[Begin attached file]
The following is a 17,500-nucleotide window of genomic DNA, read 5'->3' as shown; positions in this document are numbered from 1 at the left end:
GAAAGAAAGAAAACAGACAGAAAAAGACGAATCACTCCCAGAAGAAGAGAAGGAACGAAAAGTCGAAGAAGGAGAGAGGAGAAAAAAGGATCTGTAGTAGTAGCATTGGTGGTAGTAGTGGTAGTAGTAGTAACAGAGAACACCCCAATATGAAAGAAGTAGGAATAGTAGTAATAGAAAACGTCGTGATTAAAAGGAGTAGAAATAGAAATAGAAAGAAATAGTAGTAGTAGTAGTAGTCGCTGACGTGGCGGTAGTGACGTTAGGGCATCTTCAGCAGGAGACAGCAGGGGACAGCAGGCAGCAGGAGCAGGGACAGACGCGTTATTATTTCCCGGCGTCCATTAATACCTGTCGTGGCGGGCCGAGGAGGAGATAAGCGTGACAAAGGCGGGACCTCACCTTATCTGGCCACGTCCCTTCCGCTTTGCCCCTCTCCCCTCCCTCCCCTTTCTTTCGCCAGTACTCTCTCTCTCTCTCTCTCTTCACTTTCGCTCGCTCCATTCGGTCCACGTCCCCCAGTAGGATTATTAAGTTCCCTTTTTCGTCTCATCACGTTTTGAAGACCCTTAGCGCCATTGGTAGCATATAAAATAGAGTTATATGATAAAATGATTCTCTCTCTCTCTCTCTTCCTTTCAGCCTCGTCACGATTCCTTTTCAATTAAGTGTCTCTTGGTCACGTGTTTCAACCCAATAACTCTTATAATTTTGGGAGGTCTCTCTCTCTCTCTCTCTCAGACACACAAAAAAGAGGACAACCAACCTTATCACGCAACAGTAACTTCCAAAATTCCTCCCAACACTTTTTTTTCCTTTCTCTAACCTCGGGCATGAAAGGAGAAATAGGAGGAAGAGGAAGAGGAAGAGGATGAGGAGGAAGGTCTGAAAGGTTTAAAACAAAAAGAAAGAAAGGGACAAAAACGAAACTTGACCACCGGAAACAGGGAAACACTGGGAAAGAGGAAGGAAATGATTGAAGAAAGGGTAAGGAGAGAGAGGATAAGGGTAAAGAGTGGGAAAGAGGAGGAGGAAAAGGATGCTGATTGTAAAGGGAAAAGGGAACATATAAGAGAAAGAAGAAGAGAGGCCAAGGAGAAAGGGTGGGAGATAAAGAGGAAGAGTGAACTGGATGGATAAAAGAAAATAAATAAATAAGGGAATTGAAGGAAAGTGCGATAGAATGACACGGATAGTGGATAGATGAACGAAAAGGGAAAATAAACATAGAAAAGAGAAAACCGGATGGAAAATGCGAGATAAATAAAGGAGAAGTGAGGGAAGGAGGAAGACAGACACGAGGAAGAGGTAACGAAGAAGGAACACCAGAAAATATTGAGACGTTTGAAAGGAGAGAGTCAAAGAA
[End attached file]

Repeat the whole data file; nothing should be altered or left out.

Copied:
The following is a 17,500-nucleotide window of genomic DNA, read 5'->3' as shown; positions in this document are numbered from 1 at the left end:
GAAAGAAAGAAAACAGACAGAAAAAGACGAATCACTCCCAGAAGAAGAGAAGGAACGAAAAGTCGAAGAAGGAGAGAGGAGAAAAAAGGATCTGTAGTAGTAGCATTGGTGGTAGTAGTGGTAGTAGTAGTAACAGAGAACACCCCAATATGAAAGAAGTAGGAATAGTAGTAATAGAAAACGTCGTGATTAAAAGGAGTAGAAATAGAAATAGAAAGAAATAGTAGTAGTAGTAGTAGTCGCTGACGTGGCGGTAGTGACGTTAGGGCATCTTCAGCAGGAGACAGCAGGGGACAGCAGGCAGCAGGAGCAGGGACAGACGCGTTATTATTTCCCGGCGTCCATTAATACCTGTCGTGGCGGGCCGAGGAGGAGATAAGCGTGACAAAGGCGGGACCTCACCTTATCTGGCCACGTCCCTTCCGCTTTGCCCCTCTCCCCTCCCTCCCCTTTCTTTCGCCAGTACTCTCTCTCTCTCTCTCTCTTCACTTTCGCTCGCTCCATTCGGTCCACGTCCCCCAGTAGGATTATTAAGTTCCCTTTTTCGTCTCATCACGTTTTGAAGACCCTTAGCGCCATTGGTAGCATATAAAATAGAGTTATATGATAAAATGATTCTCTCTCTCTCTCTCTTCCTTTCAGCCTCGTCACGATTCCTTTTCAATTAAGTGTCTCTTGGTCACGTGTTTCAACCCAATAACTCTTATAATTTTGGGAGGTCTCTCTCTCTCTCTCTCTCAGACACACAAAAAAGAGGACAACCAACCTTATCACGCAACAGTAACTTCCAAAATTCCTCCCAACACTTTTTTTTCCTTTCTCTAACCTCGGGCATGAAAGGAGAAATAGGAGGAAGAGGAAGAGGAAGAGGATGAGGAGGAAGGTCTGAAAGGTTTAAAACAAAAAGAAAGAAAGGGACAAAAACGAAACTTGACCACCGGAAACAGGGAAACACTGGGAAAGAGGAAGGAAATGATTGAAGAAAGGGTAAGGAGAGAGAGGATAAGGGTAAAGAGTGGGAAAGAGGAGGAGGAAAAGGATGCTGATTGTAAAGGGAAAAGGGAACATATAAGAGAAAGAAGAAGAGAGGCCAAGGAGAAAGGGTGGGAGATAAAGAGGAAGAGTGAACTGGATGGATAAAAGAAAATAAATAAATAAGGGAATTGAAGGAAAGTGCGATAGAATGACACGGATAGTGGATAGATGAACGAAAAGGGAAAATAAACATAGAAAAGAGAAAACCGGATGGAAAATGCGAGATAAATAAAGGAGAAGTGAGGGAAGGAGGAAGACAGACACGAGGAAGAGGTAACGAAGAAGGAACACCAGAAAATATTGAGACGTTTGAAAGGAGAGAGTCAAAGAA